If sealed and stored in a freezer, your T-SPX starter culture  should remain effective for 18 months from the date of manufacture.  Don't be afraid to be generous with starter culture. It will gradually grow less "lively" as it gets older. We suggest adding incrementally more starter culture as you packet of T-SPX ages. If exposed to moisture, or is not stored at freezing, there is no quick way to test the T-SPX.  

The pH drop is energized by adding enough dextrose. Dextrose is a sugar that feeds the bacteria. Typically, more dextrose equals more lactic acid production equals a more tangy flavor. to some degree, by limiting the food, you can control how low the pH drops. Sausage experts tell us that T-SPX tends to have limited ability to survive lower than the range of 5, so you it is unlikely you can create a tangy, sour flavor with this starter culture.

As always with dry sausage, the large, cold grind is critical to fermentation, drying and an appetizing finished product. Preserve this when you grind, but protect this when you stuff--never accidentally "re-grind" the meat by using a kitchen mixer stuffer attachment!  Either use a dedicated vertical stuffer, or find. creative way to hand stuff through a piping bag, a jerky gun or other. One UMAi Dry master told us he stuffs just by pushing the meat through the cut corner of a tough ziplock bag!

You can ferment either rest on an open wire rack or hanging. The perfect fermenting environment is as easy as an unused oven or the basement shower. Don't make the mistake of one sausage maker who didn't tighten his zip ties--and found several chubs surrendered to gravity--sausage fallen to the floor!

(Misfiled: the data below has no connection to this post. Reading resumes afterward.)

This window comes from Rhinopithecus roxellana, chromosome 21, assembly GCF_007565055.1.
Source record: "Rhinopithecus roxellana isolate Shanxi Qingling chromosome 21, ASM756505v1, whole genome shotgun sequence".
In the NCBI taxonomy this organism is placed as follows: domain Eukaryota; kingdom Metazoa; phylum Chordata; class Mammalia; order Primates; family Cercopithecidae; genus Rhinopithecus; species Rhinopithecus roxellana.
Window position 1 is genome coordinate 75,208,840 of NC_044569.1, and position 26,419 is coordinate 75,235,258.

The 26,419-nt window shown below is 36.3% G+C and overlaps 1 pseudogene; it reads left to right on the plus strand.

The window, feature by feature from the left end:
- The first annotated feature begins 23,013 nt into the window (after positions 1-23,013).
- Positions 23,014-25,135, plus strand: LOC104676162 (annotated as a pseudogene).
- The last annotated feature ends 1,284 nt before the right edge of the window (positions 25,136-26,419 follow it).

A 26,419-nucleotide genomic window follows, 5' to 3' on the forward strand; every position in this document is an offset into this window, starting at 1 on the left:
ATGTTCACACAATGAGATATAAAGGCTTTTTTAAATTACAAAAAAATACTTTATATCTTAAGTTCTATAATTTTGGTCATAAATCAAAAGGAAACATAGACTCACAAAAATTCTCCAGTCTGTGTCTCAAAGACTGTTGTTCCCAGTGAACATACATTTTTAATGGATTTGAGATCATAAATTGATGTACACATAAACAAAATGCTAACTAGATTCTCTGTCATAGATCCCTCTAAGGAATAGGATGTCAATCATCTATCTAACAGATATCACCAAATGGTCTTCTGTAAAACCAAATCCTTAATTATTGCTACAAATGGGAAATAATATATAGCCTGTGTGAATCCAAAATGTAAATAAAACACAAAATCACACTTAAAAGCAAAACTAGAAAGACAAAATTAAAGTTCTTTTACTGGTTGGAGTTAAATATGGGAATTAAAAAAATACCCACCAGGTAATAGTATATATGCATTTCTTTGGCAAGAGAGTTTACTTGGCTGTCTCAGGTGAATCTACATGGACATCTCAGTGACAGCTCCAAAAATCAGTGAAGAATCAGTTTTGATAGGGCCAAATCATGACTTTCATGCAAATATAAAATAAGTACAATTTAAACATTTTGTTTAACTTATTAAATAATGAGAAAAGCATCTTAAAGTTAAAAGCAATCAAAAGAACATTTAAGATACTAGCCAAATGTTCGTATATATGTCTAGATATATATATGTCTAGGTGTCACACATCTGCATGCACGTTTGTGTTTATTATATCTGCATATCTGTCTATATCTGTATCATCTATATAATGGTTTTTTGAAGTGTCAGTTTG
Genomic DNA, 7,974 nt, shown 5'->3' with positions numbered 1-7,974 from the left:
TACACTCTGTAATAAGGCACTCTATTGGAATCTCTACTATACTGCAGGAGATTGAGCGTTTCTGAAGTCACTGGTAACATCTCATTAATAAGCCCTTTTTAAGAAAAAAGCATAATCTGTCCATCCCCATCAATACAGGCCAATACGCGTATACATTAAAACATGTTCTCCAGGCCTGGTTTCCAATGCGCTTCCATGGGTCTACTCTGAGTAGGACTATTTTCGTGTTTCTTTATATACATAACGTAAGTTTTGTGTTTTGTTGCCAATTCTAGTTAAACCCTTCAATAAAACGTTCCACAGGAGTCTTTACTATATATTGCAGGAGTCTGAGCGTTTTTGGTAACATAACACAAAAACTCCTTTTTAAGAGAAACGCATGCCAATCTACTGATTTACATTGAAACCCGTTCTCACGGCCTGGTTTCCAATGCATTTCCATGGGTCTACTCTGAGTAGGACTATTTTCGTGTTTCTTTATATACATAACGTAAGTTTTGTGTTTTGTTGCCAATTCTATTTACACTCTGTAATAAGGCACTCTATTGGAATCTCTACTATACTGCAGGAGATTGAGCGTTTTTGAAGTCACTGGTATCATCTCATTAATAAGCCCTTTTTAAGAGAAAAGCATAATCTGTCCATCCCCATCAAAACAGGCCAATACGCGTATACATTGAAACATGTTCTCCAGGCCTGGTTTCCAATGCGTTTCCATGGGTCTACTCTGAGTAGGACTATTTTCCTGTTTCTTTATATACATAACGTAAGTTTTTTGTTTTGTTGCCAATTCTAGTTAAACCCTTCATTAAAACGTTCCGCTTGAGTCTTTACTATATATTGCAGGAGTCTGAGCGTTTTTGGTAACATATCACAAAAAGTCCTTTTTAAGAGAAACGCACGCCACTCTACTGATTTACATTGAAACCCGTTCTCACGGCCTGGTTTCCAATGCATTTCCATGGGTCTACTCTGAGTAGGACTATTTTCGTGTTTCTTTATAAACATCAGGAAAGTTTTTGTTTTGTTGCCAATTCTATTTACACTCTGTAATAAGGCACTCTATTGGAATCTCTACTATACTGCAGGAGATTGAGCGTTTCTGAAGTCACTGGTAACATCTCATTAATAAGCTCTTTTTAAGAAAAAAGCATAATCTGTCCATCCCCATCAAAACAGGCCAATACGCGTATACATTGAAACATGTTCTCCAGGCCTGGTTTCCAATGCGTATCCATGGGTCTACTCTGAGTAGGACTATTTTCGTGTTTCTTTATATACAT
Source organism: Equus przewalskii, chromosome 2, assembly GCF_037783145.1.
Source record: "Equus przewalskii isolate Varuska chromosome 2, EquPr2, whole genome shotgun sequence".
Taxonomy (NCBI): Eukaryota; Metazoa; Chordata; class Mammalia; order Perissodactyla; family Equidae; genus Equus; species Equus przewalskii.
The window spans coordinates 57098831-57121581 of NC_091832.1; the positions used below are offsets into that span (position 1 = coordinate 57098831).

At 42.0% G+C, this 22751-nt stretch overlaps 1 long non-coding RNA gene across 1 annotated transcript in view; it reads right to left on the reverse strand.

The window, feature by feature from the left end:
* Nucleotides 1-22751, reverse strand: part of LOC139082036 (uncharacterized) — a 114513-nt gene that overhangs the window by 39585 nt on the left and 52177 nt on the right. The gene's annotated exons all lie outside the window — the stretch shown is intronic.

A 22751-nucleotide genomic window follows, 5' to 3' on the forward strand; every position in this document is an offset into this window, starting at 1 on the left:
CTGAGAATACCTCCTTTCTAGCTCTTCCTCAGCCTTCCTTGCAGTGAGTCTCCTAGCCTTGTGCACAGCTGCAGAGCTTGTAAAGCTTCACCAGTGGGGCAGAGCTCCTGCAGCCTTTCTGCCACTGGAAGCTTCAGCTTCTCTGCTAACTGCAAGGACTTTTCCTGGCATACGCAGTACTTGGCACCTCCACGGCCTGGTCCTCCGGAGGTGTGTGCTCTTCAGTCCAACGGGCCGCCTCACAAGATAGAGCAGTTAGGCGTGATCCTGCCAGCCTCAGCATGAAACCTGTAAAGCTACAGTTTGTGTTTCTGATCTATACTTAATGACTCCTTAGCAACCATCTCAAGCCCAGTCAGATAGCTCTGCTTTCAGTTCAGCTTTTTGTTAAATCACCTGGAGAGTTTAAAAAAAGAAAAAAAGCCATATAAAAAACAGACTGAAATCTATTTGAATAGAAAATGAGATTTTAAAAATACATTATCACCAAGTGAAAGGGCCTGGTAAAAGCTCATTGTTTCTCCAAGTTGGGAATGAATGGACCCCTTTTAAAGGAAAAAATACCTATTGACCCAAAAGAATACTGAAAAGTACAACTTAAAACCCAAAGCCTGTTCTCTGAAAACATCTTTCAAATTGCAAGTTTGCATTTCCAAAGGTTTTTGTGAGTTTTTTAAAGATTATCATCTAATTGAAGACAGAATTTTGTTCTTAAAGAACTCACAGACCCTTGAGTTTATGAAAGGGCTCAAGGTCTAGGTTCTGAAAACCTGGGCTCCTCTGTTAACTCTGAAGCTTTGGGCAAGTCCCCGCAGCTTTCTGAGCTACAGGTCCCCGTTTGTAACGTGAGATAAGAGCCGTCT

After your salumi takes on a slight "blush," you will know fermentation is complete. Never ferment longer than 72 hours. Transfer the meat to a regularly used modern frost free kitchen refrigerator located in a room temperature environment for drying. Be sure to weigh several sticks, record the start weight at this time, calculate and mark the target weight loss of 35-40%. 

UMAi Dry dry sausage fermentation chart Migrin

SMOKERS BEWARE: UMAi Dry fermented sausage making practices are not compatible with typical cold smoking. The moisture and oxygen permeable membrane that makes fermented, slow dried sausage so easy, makes cold smoking tricky. If you smoke UMAi Dry, fermentation will fail, the membrane will block, and you will unable to effectively dry the sausage as recommended.   Instead, to achieve that beloved smoky flavor, we recommend one of the following alternatives to cold smoking:

  1. Use UMAi Dry Landjaeger Salumi Spice Blend for 5 lb.  It includes the seasonings you need for authentic landjaeger.
  2. Add a tiny amount of either high-quality liquid or powder smoke to your own recipe.
  3. All the sausage to ferment, then dry to the desired finish weight (start weight minus 35-40%). Once finished, peel away the UMAi Dry and cold smoke the finished product.

You hope you will enjoy this recipe. If you have any questions, please reach out to us via chat or join the great community on the UMAi Dry Salumi, Charcuterie and Dry Aged Steak Facebook group.